Financial support was provided by the Ministry of Agriculture of Walloon Region of Belgium (Service Public de Wallonie, Direction générale opérationnelle ‘Agriculture, Ressources naturelles et Environnement’ – DGARNE) through research projects D31–1248 and D31–1304. Nicolas Gengler, as a former senior research associate, acknowledges the support of the National Fund for Scientific Research (Brussels, Belgium). The authors thank the other Walloon Futurospectre partners, the Walloon Breeding Association (Ciney, Belgium) for providing access to data related to the Walloon milk recording and the milk laboratory ‘Comité du Lait’ (Battice, Belgium) for providing spectral data. Frédéric Colinet (Gembloux Agro-Bio Tech, University of Liège, Gembloux, Belgium) is acknowledged for providing programs to calculate standardised Mahalanobis distances. Computational resources have been provided by the Consortium des Équipements de Calcul Intensif (CÉCI), funded by the National Fund for Scientific Research (Brussels, Belgium) under Grant No. 2.5020.11. The authors also acknowledge the support provided by the European Commission under the Seventh Framework Program for the GreenhouseMilk and GplusE projects, Grant Agreements FP7-PEOPLE-ITN-2008 238562 and FP7-KBBE-613689, and the contribution of the COST Action FA1302 Methagene (http://www.methagene.eu). The content of the paper reflects only the view of the authors; the Community is not liable for any use that may be made of the information contained in this publication.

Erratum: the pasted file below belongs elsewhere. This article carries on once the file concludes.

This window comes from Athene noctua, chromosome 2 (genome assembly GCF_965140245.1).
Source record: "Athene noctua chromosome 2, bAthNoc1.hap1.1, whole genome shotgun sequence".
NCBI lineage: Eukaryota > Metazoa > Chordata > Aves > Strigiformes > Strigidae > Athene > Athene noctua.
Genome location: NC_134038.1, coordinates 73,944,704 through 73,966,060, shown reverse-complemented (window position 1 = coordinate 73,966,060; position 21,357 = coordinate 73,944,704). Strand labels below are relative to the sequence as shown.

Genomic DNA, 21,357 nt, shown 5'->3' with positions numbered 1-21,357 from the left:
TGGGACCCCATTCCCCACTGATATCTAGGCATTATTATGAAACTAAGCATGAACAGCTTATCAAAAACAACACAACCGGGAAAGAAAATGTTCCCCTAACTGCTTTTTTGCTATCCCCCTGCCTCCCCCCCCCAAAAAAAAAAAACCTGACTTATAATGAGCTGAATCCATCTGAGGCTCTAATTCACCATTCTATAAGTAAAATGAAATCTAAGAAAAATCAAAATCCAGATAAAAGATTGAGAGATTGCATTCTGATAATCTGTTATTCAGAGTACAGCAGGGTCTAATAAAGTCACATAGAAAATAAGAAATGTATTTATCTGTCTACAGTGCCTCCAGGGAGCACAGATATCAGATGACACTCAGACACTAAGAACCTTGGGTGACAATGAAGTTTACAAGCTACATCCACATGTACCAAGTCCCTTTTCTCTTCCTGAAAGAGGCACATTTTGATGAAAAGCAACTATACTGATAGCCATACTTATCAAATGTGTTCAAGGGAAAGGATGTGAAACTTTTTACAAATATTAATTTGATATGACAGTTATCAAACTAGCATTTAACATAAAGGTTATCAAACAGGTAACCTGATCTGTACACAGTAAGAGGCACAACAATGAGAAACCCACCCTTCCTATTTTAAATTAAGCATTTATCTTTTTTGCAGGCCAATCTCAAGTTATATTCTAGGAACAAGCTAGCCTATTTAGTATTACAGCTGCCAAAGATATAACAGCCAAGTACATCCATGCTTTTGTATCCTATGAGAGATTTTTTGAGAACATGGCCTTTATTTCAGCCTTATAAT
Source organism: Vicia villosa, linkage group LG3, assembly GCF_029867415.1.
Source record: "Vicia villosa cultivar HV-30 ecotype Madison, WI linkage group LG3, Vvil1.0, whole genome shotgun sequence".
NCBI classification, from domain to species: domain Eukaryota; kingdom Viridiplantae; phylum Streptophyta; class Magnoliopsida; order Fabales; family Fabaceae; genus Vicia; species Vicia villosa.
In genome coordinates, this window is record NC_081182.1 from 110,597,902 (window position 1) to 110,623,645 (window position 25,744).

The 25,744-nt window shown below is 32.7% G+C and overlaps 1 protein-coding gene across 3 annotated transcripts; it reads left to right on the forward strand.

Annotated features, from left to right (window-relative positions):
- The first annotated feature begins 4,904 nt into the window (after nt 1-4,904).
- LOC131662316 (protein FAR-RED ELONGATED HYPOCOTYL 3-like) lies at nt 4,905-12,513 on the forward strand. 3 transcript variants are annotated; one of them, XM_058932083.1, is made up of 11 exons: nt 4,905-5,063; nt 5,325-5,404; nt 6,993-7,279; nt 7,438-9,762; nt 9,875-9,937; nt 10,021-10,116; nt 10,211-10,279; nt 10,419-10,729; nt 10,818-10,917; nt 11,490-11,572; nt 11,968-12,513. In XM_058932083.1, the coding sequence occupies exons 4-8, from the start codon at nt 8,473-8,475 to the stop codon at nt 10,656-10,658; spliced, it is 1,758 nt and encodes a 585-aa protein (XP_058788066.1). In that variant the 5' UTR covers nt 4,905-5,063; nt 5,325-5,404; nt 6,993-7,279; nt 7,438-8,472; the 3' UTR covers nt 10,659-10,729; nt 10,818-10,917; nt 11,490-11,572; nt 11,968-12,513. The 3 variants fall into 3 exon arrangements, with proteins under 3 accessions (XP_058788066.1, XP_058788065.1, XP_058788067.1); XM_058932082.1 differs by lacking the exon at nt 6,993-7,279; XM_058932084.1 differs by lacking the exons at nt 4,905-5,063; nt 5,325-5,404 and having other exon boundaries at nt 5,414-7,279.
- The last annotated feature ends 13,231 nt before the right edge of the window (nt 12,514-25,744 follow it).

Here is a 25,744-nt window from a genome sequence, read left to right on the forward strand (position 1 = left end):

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*These authors contributed equally to this work.